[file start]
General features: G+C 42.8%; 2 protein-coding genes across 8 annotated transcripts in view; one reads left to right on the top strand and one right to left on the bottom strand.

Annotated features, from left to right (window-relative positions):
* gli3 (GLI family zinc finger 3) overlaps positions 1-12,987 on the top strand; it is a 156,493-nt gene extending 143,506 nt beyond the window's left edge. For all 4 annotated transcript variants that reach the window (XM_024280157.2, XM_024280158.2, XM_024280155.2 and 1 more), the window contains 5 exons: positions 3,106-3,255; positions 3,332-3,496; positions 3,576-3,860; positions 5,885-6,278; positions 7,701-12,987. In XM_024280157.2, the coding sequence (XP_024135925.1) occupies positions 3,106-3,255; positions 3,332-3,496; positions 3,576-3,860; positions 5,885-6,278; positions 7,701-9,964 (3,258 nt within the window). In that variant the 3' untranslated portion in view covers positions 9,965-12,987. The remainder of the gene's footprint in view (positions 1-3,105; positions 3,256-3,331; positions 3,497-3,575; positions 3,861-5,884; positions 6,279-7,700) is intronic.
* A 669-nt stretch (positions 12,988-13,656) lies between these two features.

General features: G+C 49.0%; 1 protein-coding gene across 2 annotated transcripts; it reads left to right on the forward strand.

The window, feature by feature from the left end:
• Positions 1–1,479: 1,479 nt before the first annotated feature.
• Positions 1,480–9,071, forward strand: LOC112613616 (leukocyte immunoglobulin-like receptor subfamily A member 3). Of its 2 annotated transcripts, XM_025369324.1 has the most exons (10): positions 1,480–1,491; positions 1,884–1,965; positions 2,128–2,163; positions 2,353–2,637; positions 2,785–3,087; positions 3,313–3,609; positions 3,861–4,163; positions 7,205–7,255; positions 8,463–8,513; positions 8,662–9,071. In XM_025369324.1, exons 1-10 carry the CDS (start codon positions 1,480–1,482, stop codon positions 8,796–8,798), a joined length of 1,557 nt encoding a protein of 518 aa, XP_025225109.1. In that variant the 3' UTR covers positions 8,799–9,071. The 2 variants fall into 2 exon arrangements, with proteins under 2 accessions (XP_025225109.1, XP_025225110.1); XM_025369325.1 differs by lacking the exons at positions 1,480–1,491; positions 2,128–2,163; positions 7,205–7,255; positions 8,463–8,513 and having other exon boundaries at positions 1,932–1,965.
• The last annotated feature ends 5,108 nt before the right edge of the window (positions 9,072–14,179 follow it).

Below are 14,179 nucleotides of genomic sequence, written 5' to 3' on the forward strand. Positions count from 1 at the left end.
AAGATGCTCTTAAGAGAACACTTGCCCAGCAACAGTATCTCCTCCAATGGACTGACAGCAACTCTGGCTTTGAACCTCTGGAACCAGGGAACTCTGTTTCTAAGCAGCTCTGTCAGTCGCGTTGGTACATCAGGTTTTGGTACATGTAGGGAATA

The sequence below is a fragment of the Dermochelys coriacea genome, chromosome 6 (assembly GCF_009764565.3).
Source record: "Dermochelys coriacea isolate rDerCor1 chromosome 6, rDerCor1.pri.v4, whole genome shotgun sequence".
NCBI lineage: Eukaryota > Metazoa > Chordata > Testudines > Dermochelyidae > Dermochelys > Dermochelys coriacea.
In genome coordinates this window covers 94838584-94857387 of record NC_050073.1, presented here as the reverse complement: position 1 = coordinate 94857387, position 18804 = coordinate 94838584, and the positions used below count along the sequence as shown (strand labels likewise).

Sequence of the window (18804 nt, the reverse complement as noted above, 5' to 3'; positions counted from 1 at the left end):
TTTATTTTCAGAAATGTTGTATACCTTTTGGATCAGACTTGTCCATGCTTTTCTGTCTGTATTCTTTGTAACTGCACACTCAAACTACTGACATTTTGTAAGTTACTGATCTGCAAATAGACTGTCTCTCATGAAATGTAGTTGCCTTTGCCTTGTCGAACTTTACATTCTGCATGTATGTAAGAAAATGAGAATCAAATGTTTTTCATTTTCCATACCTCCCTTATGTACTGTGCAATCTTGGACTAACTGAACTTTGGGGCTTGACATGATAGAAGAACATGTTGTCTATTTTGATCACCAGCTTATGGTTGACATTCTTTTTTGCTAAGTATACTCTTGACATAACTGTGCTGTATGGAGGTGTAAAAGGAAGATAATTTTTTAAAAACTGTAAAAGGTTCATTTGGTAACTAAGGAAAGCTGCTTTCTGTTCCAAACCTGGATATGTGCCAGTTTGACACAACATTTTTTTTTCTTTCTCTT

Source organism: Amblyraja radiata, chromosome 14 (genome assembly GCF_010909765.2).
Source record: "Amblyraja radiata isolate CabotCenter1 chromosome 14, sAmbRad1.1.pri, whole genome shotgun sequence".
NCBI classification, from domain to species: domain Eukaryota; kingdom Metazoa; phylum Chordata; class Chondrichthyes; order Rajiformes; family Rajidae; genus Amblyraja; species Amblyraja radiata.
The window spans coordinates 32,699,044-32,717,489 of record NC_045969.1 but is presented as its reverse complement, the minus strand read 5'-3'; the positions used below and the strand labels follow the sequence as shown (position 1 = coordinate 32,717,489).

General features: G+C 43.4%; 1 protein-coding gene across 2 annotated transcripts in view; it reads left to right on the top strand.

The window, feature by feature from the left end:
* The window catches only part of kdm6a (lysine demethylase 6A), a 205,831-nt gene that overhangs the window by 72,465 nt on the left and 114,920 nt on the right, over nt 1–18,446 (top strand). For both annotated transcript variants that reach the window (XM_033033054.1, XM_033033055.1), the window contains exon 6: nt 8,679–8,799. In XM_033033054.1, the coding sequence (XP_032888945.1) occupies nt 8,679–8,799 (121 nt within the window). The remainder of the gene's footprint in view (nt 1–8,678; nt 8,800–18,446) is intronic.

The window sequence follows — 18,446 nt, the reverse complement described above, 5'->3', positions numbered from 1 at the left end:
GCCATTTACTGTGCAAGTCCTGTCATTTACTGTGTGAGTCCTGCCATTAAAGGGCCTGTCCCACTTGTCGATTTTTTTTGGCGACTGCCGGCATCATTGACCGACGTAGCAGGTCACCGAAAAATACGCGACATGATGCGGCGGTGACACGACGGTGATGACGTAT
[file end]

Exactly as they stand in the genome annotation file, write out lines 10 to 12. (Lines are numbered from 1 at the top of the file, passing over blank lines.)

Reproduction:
Below are 14,179 nucleotides of genomic sequence, written 5' to 3' on the forward strand. Positions count from 1 at the left end.
AAGATGCTCTTAAGAGAACACTTGCCCAGCAACAGTATCTCCTCCAATGGACTGACAGCAACTCTGGCTTTGAACCTCTGGAACCAGGGAACTCTGTTTCTAAGCAGCTCTGTCAGTCGCGTTGGTACATCAGGTTTTGGTACATGTAGGGAATA

The sequence below is a fragment of the Dermochelys coriacea genome, chromosome 6 (assembly GCF_009764565.3).